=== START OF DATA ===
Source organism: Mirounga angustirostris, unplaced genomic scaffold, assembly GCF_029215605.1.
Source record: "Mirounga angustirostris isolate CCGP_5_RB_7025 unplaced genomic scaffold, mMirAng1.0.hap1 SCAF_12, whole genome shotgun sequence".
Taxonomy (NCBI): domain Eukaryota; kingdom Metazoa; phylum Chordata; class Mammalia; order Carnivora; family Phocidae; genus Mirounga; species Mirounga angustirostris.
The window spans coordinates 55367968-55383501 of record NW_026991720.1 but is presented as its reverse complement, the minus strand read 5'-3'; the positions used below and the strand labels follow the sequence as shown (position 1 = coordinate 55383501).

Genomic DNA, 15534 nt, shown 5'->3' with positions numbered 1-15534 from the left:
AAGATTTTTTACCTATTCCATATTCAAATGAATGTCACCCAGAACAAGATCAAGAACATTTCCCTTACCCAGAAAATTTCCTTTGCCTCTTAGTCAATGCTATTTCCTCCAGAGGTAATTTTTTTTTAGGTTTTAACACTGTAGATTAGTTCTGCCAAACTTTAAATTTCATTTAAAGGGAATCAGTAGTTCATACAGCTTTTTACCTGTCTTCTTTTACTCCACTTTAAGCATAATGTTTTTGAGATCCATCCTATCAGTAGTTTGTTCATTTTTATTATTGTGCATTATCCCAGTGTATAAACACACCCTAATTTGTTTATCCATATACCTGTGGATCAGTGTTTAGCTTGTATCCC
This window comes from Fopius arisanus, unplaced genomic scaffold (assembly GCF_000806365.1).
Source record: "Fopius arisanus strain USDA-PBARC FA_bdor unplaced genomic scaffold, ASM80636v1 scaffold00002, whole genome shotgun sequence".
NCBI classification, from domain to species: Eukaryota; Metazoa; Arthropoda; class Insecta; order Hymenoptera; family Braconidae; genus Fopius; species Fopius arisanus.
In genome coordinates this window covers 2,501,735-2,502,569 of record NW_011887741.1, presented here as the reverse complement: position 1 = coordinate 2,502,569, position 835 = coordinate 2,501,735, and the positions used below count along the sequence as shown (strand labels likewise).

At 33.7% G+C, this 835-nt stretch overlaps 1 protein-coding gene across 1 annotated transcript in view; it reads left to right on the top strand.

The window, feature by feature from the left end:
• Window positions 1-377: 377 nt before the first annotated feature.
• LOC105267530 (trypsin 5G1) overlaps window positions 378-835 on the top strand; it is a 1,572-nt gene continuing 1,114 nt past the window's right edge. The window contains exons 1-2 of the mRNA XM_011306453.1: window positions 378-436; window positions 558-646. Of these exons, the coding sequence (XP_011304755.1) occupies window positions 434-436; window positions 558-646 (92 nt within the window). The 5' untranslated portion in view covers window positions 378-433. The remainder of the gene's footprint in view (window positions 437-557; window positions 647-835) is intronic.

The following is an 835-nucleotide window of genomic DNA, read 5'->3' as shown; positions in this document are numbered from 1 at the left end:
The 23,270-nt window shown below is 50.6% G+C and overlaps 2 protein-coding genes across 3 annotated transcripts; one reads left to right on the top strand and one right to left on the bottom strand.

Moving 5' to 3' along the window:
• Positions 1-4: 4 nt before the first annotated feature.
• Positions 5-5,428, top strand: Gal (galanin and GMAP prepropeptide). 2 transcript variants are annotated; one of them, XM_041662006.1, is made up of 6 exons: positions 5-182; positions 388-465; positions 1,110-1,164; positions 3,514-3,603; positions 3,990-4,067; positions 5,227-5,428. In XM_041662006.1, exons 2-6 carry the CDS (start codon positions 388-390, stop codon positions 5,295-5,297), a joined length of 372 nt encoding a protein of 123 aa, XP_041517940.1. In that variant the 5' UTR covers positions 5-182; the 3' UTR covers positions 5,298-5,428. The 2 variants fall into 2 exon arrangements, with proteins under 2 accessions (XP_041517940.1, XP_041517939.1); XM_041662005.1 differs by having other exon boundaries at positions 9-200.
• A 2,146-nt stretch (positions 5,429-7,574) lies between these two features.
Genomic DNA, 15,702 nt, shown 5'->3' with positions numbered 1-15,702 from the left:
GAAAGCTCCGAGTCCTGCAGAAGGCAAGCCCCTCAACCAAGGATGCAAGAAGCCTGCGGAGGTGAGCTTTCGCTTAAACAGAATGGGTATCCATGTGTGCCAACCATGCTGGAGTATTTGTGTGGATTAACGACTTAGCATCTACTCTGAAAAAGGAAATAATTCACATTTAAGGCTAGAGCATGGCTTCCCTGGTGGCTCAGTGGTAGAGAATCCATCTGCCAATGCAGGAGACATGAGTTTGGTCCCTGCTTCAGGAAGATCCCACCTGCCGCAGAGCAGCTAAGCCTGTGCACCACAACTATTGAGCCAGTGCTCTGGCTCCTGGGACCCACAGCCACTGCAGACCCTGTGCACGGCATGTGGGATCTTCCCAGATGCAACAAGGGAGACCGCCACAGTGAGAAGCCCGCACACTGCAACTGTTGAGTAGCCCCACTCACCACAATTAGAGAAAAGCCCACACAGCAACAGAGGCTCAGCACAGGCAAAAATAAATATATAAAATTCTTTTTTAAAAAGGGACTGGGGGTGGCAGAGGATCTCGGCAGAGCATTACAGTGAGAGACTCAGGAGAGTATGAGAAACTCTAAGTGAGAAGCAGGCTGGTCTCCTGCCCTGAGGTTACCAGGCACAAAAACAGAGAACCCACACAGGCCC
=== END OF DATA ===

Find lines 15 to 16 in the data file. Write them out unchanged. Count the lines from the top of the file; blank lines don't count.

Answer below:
The following is an 835-nucleotide window of genomic DNA, read 5'->3' as shown; positions in this document are numbered from 1 at the left end:
The 23,270-nt window shown below is 50.6% G+C and overlaps 2 protein-coding genes across 3 annotated transcripts; one reads left to right on the top strand and one right to left on the bottom strand.